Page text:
The apartment house at Adalbertstrasse 68 was one of the few in the
fashionable district of Schwabing yet to be overrun by Munich's
noisy and growing professional elite. Wedged between two red brick
buildings that exuded prewar charm, No. 68 seemed rather like an
ugly younger stepsister. Her façade was a cracked beige
stucco, her form squat and graceless. As a result her suitors were
a tenuous community of students, artists, anarchists, and
unrepentant punk rockers, all presided over by an authoritarian
caretaker named Frau Ratzinger, who, it was rumored, had been
living in the original apartment house at No. 68 when it was
leveled by an Allied bomb. Neighborhood activists derided the
building as an eyesore in need of gentrification. Defenders said it
exemplified the very sort of Bohemian arrogance that had once made
Schwabing the Montmartre of Germany, the Schwabing of Hesse and
Mann and Lenin. And Adolf Hitler, the professor working in the
second-floor window might have been tempted to add, but few in the
old neighborhood liked to be reminded of the fact that the young
Austrian outcast had once found inspiration in these quiet
tree-lined streets too.
To his students and colleagues, he was Herr Doktorprofessor Stern.
To friends in the neighborhood he was just Benjamin; to the
occasional visitor from home, he was Binyamin. In an anonymous
stone-and-glass office complex in the north of Tel Aviv, where a
file of his youthful exploits still resided despite his pleas to
have it burned, he would always be known as Beni, youngest of Ari
Shamron's wayward sons. Officially, Benjamin Stern remained a
member of the faculty at Hebrew University in Jerusalem, though for
the past four years he had served as visiting professor of European
studies at Munich's prestigious Ludwig-Maximilian University. It
had become something of a permanent loan, which was fine with
Professor Stern. In an odd twist of historical fate, life was more
pleasant for a Jew these days in Germany than in Jerusalem or Tel
The fact that his mother had survived the horrors of the Riga
ghetto gave Professor Stern a certain dubious standing among the
other tenants of No. 68. He was a curiosity. He was their
conscience. They railed at him about the plight of the
Palestinians. They gently asked him questions they dared not put to
their parents and grandparents. He was their guidance counselor and
trusted sage. They came to him for advice on their studies. They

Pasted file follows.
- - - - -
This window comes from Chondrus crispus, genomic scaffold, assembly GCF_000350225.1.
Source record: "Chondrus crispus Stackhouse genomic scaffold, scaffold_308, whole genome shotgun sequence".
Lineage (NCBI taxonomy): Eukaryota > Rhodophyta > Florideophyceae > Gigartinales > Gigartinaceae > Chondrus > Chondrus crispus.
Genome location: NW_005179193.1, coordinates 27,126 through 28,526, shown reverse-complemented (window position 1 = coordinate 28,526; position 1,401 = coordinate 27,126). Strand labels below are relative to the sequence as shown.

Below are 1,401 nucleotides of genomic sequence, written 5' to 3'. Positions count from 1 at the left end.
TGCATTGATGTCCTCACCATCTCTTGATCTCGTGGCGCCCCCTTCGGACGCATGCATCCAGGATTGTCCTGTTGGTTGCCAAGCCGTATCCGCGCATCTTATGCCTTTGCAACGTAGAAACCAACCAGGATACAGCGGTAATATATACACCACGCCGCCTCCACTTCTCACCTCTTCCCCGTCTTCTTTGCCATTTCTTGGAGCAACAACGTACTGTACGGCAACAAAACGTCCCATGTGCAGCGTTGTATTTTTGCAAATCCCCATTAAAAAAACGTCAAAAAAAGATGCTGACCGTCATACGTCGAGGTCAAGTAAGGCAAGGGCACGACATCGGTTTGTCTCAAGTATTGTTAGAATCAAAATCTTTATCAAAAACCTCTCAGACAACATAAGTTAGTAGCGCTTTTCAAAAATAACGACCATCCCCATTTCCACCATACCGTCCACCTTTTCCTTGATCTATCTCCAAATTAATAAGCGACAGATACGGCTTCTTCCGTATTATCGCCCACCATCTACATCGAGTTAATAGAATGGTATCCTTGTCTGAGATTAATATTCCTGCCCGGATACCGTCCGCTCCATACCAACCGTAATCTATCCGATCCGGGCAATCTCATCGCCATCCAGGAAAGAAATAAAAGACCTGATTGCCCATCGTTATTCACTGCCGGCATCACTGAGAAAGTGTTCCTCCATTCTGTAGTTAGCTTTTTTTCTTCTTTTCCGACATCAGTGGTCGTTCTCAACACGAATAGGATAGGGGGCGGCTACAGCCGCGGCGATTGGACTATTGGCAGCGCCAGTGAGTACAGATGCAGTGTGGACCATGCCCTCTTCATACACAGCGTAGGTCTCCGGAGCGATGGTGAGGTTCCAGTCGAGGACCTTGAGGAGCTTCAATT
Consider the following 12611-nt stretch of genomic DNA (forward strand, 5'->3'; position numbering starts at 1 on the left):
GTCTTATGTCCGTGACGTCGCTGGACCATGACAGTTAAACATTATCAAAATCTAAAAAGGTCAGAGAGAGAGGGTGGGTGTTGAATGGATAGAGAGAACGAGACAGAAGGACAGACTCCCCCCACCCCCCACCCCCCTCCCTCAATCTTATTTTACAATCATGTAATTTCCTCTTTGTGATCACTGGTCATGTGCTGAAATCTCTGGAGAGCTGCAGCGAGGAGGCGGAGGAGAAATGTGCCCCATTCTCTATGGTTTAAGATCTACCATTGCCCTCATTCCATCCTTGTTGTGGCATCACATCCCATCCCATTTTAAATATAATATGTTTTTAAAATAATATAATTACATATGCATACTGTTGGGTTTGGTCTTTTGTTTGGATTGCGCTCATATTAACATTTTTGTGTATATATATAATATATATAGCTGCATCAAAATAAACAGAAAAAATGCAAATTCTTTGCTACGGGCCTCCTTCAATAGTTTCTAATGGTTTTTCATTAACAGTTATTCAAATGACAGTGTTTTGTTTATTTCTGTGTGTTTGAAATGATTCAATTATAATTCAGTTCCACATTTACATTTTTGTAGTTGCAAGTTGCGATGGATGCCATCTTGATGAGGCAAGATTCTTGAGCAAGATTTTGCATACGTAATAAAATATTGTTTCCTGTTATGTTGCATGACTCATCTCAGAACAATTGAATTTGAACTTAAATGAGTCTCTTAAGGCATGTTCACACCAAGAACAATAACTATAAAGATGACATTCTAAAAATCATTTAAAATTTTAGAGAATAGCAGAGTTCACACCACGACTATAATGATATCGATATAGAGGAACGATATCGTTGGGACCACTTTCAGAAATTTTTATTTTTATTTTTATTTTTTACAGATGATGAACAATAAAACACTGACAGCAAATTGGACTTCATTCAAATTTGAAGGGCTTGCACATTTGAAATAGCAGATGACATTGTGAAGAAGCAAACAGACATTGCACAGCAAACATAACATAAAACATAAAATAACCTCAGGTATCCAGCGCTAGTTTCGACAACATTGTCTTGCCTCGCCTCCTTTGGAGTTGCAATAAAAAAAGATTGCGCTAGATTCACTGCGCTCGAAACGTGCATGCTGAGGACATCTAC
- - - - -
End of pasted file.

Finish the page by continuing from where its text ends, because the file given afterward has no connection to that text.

poured out their heart to him when they'd been dumped by a lover.
They raided his fridge when they were hungry and pillaged his
wallet when they were broke. Most importantly, he served as tenant
spokesman in all disputes involving the dreaded Frau Ratzinger.
Professor Stern was the only one in the building who did not fear
her. They seemed to have a special relationship. A kinship. "It's
Stockholm Syndrome," claimed Alex, a psychology student who lived
on the top floor. "Prisoner and camp guard. Master and servant."
But it was more than that. The professor and the old woman seemed
to speak the same language.
The previous year, when his book on the Wannsee Conference had
become an international bestseller, Professor Stern had flirted
with the idea of moving to a more stylish building, perhaps one
with proper security and a view of the English Gardens. A place
where the other tenants didn't treat his flat as if it were an
annex to their own. This had incited panic among the others. One
evening they came to him en masse and petitioned him to stay.
Promises were made. They would not steal his food, nor would they
ask for loans when there was no hope of repayment. They would be
more respectful of his need for quiet. They would come to him for
advice only when it was absolutely necessary. The professor
acquiesced, but within a month his flat was once again the de facto
common room of Adalbertstrasse 68. Secretly, he was glad they were
back. The rebellious children of No. 68 were the only family
Benjamin Stern had left.
The clatter of a passing streetcar broke his concentration. He
looked up in time to see it disappear behind the canopy of a
chestnut tree, then glanced at his watch. Eleven-thirty. He'd been
at it since five that morning. He removed his glasses and spent a
long moment rubbing his eyes. What was it Orwell had said about
writing a book? "A horrible, exhausting struggle, like a long bout
of some painful illness." Sometimes, Benjamin Stern felt as though
this book might be fatal.
The red light on his telephone answering machine was blinking. He
made a habit of muting the ringers to avoid unwanted interruptions.
Hesitantly, like a bomb handler deciding which wire to cut, he
reached out and pressed the button. The little speaker emitted a
blast of heavy metal music, followed by a warlike yelp.
some good news, Herr Doktorprofessor. By the end of the day, there
will be one less filthy Jew on the planet! Wiedersehen, Herr
te absolvo a peccatis tuis, in nomine Patris et Filii et Spiritus
The professor looked into his killer's eyes. "But I'm a Jew," he
"It doesn't matter," the assassin said.
Then he placed the Stechkin against the side of Benjamin Stern's
head and fired one last shot.
Excerpted from THE CONFESSOR © Copyright 2003 by Daniel
Silva. Reprinted with permission by G.P. Putnam's Sons, a member of
Penguin Group (USA) Inc. All rights reserved.